California Governor Gavin Newsom is facing a possible recall election as the state's residents experience a steep rise in COVID-19 cases, along with a depressed economy.
The only other time a California governor faced a recall, was in 2003 when Gray Davis was voted out and replaced by Republican Arnold Schwarzenegger. At first glance, the situation now is very different from 2003. Davis had narrowly won re-election yet was largely unpopular. By comparison, Newsom was elected in 2018 by the largest margin in California since 1950. The situations are similar in that the 2020 recall campaign has started to tap into a vein of discontent that Californians were also feeling in 2003.
Public reaction to recent events has caught California Democrats off guard. They did not expect people to rebel against restrictions that have closed businesses and schools, implemented overnight curfews, limited family events, and religious gatherings. Indeed, Newsom was praised in the Spring when he became the first Governor to issue a statewide stay-at-home order. It was the unrelenting effects of such a harsh measure, however, that inflamed public angst.
Outrage built when the governor was caught dining with friends at the ritzy French Laundry restaurant while telling the state’s residents to eschew social gatherings and stay home. Photos showed Newsom not wearing a mask at the restaurant where a white truffle and caviar dinner costs $1,200 per person.
Organizers of the recall say they have collected more than half the nearly 1.5 million petition signatures needed to get the recall on the ballot. They have until mid-March to reach that amount.
Randy Economy, a senior adviser to the recall effort, said there was a surge of several hundred thousand petition signatures after the restaurant debacle. “It has resonated. It’s about the arrogance of power,” he remarked.
Despite Newsom's apology for not following his own restrictions, people remained critical. Ray Appleton, from KMJ-AM radio in Fresno, said Newsom’s “smugness was the straw that broke the camel’s back. It’s like someone just threw the switch and said, ‘There it is, we’re going to get this guy.’ ”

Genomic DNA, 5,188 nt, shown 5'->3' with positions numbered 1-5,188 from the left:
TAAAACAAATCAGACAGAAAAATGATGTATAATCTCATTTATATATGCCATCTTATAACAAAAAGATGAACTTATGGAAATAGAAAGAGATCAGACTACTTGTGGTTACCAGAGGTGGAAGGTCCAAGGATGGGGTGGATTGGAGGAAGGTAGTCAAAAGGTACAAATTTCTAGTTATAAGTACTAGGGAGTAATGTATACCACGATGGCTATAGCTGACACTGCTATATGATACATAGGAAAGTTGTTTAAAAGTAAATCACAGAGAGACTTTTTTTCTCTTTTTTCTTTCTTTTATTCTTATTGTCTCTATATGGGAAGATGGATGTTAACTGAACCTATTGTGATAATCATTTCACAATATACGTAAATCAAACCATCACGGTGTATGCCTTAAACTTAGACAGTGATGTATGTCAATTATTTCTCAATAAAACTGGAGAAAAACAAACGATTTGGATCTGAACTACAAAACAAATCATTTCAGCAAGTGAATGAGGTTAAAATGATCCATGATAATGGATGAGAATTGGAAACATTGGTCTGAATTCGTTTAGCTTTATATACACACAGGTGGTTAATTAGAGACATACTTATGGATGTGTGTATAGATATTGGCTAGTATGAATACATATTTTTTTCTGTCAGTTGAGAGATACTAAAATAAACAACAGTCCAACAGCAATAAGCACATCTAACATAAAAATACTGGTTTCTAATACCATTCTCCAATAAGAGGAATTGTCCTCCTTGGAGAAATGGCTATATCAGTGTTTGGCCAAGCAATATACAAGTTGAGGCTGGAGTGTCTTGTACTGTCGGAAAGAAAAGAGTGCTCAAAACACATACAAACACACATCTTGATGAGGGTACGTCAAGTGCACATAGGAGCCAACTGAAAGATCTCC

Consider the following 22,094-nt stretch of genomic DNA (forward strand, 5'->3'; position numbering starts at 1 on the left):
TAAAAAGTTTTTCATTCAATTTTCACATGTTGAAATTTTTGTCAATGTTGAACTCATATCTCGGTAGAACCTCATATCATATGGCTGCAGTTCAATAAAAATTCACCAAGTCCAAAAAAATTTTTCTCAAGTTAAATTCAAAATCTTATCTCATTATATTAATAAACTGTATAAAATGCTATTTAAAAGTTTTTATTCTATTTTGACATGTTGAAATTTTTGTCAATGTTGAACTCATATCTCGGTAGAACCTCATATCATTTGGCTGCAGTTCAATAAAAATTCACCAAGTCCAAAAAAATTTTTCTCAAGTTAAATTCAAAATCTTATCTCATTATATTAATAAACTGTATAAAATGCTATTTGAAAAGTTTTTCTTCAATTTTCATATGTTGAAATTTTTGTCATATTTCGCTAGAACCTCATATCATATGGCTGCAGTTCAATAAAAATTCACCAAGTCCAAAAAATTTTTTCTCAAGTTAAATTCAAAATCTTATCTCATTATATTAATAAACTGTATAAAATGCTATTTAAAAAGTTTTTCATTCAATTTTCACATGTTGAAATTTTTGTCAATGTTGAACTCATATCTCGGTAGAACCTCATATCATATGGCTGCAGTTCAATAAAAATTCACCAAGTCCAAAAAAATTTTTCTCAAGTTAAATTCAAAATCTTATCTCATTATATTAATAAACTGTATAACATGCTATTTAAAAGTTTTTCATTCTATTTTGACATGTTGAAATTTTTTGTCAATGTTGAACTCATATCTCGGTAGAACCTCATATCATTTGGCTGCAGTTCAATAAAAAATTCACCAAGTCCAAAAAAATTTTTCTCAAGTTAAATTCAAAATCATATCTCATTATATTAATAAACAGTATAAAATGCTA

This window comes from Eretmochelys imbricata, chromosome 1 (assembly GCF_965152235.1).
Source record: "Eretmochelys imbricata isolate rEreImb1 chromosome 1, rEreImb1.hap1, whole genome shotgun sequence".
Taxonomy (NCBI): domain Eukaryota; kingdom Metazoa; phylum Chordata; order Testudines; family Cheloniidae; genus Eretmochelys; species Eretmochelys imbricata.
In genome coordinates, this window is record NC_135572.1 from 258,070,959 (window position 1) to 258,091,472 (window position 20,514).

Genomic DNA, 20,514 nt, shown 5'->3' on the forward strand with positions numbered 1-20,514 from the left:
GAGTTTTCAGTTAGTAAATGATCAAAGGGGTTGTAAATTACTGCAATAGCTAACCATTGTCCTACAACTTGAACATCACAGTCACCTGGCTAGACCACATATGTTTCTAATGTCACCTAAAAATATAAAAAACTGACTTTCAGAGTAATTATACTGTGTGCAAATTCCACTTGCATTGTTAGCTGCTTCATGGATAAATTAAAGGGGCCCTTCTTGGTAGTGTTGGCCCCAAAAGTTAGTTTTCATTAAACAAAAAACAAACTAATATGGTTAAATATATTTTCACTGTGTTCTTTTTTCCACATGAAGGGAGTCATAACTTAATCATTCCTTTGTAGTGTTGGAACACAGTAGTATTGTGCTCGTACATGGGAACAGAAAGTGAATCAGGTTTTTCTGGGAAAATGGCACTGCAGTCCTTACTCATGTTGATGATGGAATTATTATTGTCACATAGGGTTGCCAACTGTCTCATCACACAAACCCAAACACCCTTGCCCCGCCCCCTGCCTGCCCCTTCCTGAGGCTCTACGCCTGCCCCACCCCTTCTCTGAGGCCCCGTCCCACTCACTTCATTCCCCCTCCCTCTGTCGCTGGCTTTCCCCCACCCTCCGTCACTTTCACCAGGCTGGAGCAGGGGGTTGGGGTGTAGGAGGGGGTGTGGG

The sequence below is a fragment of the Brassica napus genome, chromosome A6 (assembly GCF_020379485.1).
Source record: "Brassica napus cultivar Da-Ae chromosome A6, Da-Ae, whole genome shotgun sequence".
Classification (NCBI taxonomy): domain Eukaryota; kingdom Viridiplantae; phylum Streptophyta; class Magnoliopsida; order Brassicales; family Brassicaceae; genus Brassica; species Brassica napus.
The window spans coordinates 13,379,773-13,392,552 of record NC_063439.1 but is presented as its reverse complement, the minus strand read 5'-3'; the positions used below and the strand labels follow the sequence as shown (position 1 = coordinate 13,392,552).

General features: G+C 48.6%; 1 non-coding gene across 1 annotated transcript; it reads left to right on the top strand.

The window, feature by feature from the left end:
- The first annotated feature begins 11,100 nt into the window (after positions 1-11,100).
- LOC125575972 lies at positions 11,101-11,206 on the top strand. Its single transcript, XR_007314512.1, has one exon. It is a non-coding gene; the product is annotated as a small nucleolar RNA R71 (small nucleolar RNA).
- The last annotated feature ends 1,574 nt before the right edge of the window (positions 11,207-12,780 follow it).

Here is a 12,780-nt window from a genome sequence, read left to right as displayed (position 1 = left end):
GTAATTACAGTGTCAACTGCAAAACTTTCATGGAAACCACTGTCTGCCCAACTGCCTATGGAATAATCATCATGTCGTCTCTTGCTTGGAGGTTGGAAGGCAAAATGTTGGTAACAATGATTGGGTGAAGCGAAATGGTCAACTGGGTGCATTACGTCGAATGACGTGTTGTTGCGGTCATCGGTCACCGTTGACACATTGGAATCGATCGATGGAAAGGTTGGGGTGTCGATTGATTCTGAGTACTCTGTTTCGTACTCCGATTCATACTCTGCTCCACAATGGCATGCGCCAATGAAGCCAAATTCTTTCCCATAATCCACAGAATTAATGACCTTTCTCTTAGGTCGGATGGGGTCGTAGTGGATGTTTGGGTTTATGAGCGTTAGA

Meanwhile, large companies are moving to more business-friendly states. Oracle, Hewlett-Packard, and Tesla all announced they are moving to Texas. State unemployment levels have accelerated. At the same time, the state financially supports illegal immigrants, through public services, and Newsom has proposed direct payments to those in the country illegally.
One-third of the state’s restaurants are expected to either permanently close or downsize by shutting some locations due to the restrictions, the California Restaurant Association reports.
California also released thousands of potentially dangerous criminals from prisons across the state in response to the pandemic. No-cash bail policies mean criminals are back on the street quickly and free to re-offend. According to a KWSB-TV report, of those who remained incarcerated, some of them duped the state out of as much as $1 billion in unemployment benefits this year. Newsom has also been criticized for his moratorium on the death penalty.
As expressed by the surge on the recall petition, Californians are increasingly unhappy. Newsom’s closest advisers have acknowledged this. Politico reported that Newsom's team is concerned about the momentum that is building among conservative Californians, describing it as a "major threat" if enough financial support is garnered. Even liberal Californians are growing weary of Newsom's policies.
To refresh his image, CBS local news reported that Newsom has hired veteran capitol insider Jim DeBoo as senior adviser to help him repair broken relationships with legislators by bringing better political instincts to his team. Newsom also appointed Dee Dee Myers, a former Warner Bros. executive and White House press secretary for President Bill Clinton, to be director of the Governor’s Office of Business and Economic Development.
Politico also reported that the potential for a recall election could also increase the chances he picks long-time friend and Secretary of State Alex Padilla to fill the U.S. Senate seat that will be vacated by Kamala Harris. Uncertainty in the state could be alleviated if Newsom had someone in Washington D.C. to advocate for his priorities, like securing federal funds for the virus and wildfires.
To presage a recall election, the campaign needs to collect voter signatures equal to 12 percent of the total ballots cast in the most recent gubernatorial election—in this case, 1.5 million votes. Under the normal election calendar, which allows 160 days to gather signatures, the effort would already be over. Last month, however, a Sacramento judge gave recall proponents an additional 120 days (mid-March) citing the challenges of circulating voter petitions under California’s coronavirus restrictions.
Recall organizer Orrin Heatlie, a retired county sheriff’s sergeant, predicts they will gather the needed signatures, but says an infusion of cash would help. He referred to the boost in momentum during 2003 after Rep. Darrell Issa, a wealthy former businessman in the car-alarm industry, put $1.7 million into that campaign to get Davis recalled.
This year, the organizers estimate they need $2.8 million to hire professionals to gather another 800,000 signatures, at a price of $3.50 each.
Former San Diego Mayor Kevin Faulconer and Newsom’s 2018 rival John Cox, have come forward as potential opponents on the Republican side.